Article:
Monday, June 22, 2009

Social Business Design: a social psychologist's take

If a social psychologist were to design a business, as an experiment of course, she would take all the information she knows about a) person b) environment and c) their interaction and design a system to account for it all.

Aware of people's fundamental need to belong, she might conceive of the organization as a vast network of groups; understanding differences in culture, and cultural perceptions, she might afford a more collective orientation by priming team goals and rewarding participation; knowledgeable about interpersonal dynamics she might enable real-time communication and meta-communication to promote team awareness and smooth interactions; lastly, with a deep knowledge of statistics as the backbone of social science, she would empower participants with individual methods of making sense of information and would constantly measure any changes.

With good Gestalt, the sum of these parts would equal greater than the whole. That is, each one of those four maneuvers would lead to incremental differences, leveraging more people to communicate more fluidly. Together, these would lead to emergent outcomes - new ideas, new directions, unexpected, unforeseen results.

For the past nine months plus, my colleagues and I have been building a business not too dissimilar from this. Specifically we've been figuring out what it takes to design a social business.

In the image above, you'll start to get a sense of the four cornerstones, or archetypes of Social Business Design:
  • Ecosystem - a community of connections
  • Hivemind - the socially calibrated mindset of individuals
  • Dynamic Signal - the constant multi-faceted means of collaboration
  • Metafilter- a method of finding signals in vast amounts of noise
Social Business Design, although new terminology, is rooted in much of the classic thinking about how naturally social we are. It's newly possible because of advances in technology that now support our social ways. It's timely, given changes in work and society, like globalization and our expectations to be intimately involved in various business decisions.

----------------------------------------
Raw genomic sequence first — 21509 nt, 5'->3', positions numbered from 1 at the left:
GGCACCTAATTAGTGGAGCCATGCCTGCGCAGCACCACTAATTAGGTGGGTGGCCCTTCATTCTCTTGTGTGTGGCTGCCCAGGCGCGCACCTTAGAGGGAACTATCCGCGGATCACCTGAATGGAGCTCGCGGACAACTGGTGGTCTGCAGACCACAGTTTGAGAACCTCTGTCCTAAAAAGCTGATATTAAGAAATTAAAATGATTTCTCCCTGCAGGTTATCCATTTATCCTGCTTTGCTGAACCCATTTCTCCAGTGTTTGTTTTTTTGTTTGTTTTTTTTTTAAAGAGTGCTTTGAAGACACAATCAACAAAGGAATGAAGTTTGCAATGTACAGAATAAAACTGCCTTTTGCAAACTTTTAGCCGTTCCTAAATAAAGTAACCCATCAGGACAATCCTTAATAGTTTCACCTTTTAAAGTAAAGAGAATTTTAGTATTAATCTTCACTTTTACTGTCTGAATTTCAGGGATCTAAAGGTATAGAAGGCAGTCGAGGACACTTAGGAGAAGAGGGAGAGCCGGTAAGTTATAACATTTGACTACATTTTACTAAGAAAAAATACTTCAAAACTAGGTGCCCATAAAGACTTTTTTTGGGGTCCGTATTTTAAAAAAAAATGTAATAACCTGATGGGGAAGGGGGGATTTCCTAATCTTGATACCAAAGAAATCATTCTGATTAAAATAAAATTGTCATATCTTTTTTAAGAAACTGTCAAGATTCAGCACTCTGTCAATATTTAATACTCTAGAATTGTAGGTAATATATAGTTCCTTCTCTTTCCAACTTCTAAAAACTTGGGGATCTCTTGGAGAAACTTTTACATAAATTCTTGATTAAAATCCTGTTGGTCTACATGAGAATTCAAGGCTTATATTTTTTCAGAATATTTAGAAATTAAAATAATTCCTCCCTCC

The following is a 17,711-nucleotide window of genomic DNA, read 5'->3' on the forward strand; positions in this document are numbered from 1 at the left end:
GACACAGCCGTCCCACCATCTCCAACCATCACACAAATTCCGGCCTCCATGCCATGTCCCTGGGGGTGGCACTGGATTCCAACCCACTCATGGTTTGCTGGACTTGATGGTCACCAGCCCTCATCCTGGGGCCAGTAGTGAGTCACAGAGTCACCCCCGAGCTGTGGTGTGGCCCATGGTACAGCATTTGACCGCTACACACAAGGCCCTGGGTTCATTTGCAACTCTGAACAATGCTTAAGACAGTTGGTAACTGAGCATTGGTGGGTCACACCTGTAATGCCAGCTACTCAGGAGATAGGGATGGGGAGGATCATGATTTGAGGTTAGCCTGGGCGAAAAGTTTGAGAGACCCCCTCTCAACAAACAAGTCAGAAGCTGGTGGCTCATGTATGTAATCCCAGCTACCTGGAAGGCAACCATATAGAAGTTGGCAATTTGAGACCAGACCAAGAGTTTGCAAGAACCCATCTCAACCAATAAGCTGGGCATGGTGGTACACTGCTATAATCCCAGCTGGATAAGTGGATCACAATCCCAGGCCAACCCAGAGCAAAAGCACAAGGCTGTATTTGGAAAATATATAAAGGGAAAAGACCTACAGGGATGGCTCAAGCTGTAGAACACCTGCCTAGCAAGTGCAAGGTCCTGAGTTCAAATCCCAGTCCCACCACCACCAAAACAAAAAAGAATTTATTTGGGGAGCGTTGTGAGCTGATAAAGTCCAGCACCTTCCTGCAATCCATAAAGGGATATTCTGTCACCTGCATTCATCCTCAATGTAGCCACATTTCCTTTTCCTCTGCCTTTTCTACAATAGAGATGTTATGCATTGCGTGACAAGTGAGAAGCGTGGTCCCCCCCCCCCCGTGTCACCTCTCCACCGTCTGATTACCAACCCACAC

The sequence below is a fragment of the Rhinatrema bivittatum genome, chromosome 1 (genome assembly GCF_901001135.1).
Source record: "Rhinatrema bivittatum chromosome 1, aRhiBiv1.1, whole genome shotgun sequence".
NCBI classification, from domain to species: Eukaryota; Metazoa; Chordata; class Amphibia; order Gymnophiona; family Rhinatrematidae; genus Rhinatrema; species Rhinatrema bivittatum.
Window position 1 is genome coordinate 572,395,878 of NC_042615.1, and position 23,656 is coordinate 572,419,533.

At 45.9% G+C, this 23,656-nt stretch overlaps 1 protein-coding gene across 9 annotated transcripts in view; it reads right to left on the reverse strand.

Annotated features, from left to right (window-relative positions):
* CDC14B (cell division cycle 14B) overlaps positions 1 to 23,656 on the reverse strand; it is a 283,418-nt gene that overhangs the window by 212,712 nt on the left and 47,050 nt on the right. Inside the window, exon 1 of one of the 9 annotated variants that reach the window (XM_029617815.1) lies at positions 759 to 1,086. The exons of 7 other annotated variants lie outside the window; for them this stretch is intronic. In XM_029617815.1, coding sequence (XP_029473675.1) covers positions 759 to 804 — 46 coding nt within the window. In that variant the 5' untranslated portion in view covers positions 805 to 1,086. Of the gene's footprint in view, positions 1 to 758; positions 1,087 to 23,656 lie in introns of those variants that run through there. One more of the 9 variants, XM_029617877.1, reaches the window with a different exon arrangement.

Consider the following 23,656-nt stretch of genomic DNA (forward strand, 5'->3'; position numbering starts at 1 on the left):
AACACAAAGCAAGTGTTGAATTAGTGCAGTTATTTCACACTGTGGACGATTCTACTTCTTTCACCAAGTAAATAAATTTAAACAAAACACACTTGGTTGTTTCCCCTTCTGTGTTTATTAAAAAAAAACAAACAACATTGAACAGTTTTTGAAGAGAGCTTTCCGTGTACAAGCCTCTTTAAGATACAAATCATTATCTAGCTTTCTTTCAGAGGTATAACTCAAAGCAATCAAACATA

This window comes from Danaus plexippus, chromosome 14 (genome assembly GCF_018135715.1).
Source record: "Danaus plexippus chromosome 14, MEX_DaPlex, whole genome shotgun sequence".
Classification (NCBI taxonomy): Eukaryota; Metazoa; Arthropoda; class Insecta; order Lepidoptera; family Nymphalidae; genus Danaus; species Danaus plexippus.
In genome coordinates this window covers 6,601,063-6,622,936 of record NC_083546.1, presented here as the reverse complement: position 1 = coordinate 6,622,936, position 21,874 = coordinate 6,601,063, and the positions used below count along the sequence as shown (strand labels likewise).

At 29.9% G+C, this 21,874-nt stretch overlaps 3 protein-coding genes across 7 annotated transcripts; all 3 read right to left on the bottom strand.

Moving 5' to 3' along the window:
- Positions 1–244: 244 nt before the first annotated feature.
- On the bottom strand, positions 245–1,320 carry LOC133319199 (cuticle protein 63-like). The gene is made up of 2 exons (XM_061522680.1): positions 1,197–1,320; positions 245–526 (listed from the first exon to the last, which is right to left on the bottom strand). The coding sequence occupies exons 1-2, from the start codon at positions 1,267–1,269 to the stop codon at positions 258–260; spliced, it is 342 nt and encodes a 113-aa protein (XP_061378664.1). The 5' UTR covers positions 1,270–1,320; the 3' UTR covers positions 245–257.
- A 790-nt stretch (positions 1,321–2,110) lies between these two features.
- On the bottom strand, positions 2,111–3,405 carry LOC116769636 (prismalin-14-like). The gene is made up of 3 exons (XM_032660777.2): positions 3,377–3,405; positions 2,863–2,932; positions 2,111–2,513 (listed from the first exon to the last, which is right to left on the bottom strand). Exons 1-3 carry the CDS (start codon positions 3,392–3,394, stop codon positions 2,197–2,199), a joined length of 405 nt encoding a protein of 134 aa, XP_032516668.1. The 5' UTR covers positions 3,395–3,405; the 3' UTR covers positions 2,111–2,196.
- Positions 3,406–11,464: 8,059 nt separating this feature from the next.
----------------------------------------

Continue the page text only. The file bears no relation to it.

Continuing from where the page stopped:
I'm part of a team that's building a social business of our own, to help others design theirs. We've developed consultative and technology implementation services to do so.

We've been working with a few clients already, helping them solve pieces of the overall social business equation. We've also been sharing pieces of our vision over the past few months: Jeff, here; Pete, here; Jevon, here; David, here; and I do, here; although we haven't officially launched or named ourselves yet.

Today, each of my colleagues and I are sharing our perspectives on the gestalt: Social Business Design:
If you want to know more, tune into our panels this week at Enterprise 2.0, livestreamed, with chat. If you're in Boston for E 2.0 and want to talk more about Social Business Design, especially the measurement side of things, shoot me an email or leave a comment below.

Thursday, June 11, 2009

consistency, connectivity, and consequences

When consistency and connectivity are at odds, it seems particularly paradoxical.

A while back, the NY Times ran an article about taking advantage of the anonymity of text messaging to help teens get sex education. One of the sex ed volunteers interviewed pointed out the importance of consistency.
"In offering this service to teenagers, he said, “you can’t say ‘I’ll be honest except or until.’ ” That’s often what happens with parents, he added, “when the child brings up something shocking, the parents tend to shut down.”
This is often what happens in business, actually. Particularly when it comes to connectivity: You can connect in this way (e.g. Outlook), but not this way (e.g. Facebook)…

Ironically, the article concluded with the idea that help, as offered through this service, stops at connectivity.
"I don’t want them to feel connected to me,” she said, “because I’m never going to be real to them. I’m a texter. I want them to find someone real to talk to.”
It makes me question the more literal sense of connection people have through technology and whether its dependent on the possibility of “real” connections.

Beyond services like or which have explicit goals of live connections, we know virtual worlds can be deeply emotional, whether or not you go to the Second Life Community Convention. I’ve experienced firsthand how certain flow applications can give you an awareness of your team you can’t have in the office. Neither of these happen in anticipation of live communication.

But then time and again you read about virtual relationships coming to fruition – the fulfillment, closure, and surprises.

Sandy Pentland’s research illustrates the differential value of face-to-face vs. email communication. Whereas email is optimized for brainstorming, face to face is required for integration and decision-making. Is this another way of saying connectivity without live consequence leads to limited intimacy?

Can we fully achieve the leverage of mass connectivity without a sense of consequence? Does consequence better afford consistency?